Difference in Altitude
After ten or fifteen minutes walking you will have a fantastic view of the Neckar valley. The river Neckar winds in a pretty perfect loop around the Zwerrenberg. This is an excellent first photo spot!
Then you reach the entrance to the gorge. A sign warns you that entering the gorge is at your own risk, that there is a danger of slipping and also that especially now in the time of Corona, the minimum distance is difficult to keep. Therefore, I would like to ask you at this point to act calmly and definitely not to push during this time. You should never do that, of course, but at the moment, even more, solidarity is needed than usual.
It won’t take long, you can see a first view of the highest part of the waterfall.
The waterfall is really a breathtaking sight. You should definitely have a camera with you to capture the tour. It is impressive how the water makes its way down into the valley and splashes on the rocks in front of my eyes.
I almost thought that was it, but then it turned out that the Margarethenschlucht path really does run through the gorge and over and over again over the Flursbach. So it goes back and forth for a while. On the rocks, there are partly wire ropes to which you can hold on to when the “step” is a bit high. Again and again, the above-mentioned information boards explain different things and so the hike becomes even more entertaining.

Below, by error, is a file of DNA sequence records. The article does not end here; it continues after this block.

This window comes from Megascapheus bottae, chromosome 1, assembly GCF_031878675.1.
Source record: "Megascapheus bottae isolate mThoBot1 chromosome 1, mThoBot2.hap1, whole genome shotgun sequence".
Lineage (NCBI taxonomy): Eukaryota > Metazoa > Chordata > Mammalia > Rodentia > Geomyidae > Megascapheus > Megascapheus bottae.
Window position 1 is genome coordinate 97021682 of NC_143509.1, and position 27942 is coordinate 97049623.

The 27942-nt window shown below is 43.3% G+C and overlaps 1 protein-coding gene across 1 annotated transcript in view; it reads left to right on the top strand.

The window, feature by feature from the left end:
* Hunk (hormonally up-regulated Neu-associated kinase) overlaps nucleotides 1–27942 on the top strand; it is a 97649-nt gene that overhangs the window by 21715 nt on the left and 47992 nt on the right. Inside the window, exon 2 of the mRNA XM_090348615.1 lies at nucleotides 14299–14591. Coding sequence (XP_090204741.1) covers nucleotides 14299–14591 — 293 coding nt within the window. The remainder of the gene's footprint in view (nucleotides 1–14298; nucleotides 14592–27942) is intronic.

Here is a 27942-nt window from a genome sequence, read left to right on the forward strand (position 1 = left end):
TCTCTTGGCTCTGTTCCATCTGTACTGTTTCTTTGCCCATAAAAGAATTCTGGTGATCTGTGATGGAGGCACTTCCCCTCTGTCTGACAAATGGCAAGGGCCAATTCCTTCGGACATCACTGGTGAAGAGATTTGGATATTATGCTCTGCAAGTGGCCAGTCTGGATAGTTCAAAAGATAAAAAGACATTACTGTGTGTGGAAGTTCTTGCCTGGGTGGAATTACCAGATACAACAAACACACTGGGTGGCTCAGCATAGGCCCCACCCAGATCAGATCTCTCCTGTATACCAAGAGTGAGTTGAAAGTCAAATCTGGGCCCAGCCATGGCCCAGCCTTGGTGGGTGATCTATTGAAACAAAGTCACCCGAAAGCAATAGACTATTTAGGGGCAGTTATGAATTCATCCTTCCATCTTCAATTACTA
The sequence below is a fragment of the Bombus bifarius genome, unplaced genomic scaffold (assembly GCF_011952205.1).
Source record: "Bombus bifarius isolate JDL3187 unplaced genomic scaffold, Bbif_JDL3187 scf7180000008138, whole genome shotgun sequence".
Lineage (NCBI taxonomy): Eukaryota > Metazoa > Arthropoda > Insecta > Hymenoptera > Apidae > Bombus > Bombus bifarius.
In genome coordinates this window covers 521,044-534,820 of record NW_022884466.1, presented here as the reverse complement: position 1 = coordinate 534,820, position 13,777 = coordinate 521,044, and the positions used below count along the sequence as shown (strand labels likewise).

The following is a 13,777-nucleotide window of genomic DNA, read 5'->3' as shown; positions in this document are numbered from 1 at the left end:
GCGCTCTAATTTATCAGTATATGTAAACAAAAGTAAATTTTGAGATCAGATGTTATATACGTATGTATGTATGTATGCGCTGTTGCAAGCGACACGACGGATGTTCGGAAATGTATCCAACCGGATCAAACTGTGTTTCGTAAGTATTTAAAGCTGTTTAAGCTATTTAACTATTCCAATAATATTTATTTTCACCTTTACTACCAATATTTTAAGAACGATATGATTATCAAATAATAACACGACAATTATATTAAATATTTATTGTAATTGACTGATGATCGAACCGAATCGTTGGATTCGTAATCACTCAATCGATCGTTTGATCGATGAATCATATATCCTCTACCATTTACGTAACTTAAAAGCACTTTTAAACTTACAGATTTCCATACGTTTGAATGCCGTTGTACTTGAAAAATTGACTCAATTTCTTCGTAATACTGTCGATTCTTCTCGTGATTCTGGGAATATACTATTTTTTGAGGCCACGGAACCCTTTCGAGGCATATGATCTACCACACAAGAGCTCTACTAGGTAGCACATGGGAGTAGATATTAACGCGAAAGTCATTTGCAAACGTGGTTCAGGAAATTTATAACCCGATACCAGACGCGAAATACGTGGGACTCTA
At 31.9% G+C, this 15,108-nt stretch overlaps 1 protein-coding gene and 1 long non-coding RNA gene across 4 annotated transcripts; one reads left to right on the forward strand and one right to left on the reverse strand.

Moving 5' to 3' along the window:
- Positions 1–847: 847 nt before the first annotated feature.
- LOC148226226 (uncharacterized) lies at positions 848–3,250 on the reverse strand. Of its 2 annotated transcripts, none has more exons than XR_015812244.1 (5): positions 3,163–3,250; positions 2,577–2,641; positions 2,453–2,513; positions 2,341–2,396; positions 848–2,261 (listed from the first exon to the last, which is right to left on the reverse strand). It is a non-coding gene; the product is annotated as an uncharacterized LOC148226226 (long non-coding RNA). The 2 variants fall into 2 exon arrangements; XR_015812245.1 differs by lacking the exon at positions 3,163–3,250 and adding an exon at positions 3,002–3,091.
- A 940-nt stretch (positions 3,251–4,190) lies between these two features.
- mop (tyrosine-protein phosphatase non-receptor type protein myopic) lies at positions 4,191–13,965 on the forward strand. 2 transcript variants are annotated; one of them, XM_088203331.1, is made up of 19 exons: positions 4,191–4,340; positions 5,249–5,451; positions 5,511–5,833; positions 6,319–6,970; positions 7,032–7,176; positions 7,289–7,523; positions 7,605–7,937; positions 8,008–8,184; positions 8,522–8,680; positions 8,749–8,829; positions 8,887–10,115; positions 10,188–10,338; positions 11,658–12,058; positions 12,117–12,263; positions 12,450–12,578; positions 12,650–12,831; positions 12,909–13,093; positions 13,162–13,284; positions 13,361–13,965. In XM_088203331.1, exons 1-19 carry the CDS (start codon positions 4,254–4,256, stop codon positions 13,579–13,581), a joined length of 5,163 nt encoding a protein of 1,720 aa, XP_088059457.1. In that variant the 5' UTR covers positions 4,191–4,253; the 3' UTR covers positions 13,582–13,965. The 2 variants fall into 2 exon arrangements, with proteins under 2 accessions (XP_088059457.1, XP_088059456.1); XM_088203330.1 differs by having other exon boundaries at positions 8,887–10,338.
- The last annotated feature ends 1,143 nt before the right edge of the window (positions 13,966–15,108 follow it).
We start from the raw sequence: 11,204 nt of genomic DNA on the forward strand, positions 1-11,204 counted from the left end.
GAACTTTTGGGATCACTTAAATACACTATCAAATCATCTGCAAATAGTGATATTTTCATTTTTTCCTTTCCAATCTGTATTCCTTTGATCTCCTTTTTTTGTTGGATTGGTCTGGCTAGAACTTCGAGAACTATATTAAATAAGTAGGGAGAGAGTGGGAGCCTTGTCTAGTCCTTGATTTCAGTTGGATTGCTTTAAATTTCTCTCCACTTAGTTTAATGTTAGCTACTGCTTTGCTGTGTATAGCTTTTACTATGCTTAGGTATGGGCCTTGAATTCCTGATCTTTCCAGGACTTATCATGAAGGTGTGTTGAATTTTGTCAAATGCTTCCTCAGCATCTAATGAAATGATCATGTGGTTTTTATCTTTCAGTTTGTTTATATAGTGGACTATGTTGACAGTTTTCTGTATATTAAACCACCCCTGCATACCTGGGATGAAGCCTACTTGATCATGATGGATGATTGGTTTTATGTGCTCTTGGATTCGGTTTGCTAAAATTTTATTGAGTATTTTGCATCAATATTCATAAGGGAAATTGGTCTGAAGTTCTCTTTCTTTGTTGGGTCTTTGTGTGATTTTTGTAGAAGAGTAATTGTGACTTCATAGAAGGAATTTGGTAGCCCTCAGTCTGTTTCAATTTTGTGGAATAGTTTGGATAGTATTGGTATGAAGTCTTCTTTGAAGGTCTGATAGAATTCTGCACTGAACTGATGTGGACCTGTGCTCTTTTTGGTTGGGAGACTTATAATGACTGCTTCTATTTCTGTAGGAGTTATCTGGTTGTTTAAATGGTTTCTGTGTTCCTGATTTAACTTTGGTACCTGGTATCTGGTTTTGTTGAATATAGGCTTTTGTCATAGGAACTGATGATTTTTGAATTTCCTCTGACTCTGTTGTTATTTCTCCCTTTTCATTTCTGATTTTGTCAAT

Except for a place at the very beginning, where you have to turn left to follow the course of the stream, you really can’t miss the path.
But to be sure, I would still recommend that you download Outdooractive or Komoot. Both are available as an app and there you can download the gpx data. Then, you really can’t get lost. You can also follow my tour here:
Basically, I think you should be able to cross the stream on dry feet. At least as long as you have shoes with good grip and don’t slip. But that probably also depends on how much water the creek carries. Further down, I recommend hiking boots, which are even waterproof in case you do slip or step next to a stone.
The gorge itself is about two kilometers long. Once you reach the top, it’s a short detour back to Neckargerach. You will pass a wild animal enclosure and another enclosure with goats.
After about 1.5 kilometers the path then meets the path you came from again. Turn right and you will return straight to your starting point – the train station of Neckargerach.
Other Destinations in the Area
If you like hiking and want to explore other regions, I can recommend you to visit the Pfälzerwald, the Spessart or the Taunus. Blog posts will follow for these regions. So far, I can only refer you to my blog post about the Staufen in the Taunus.
If you want to make a city trip in this part of Germany, I recommend the following cities: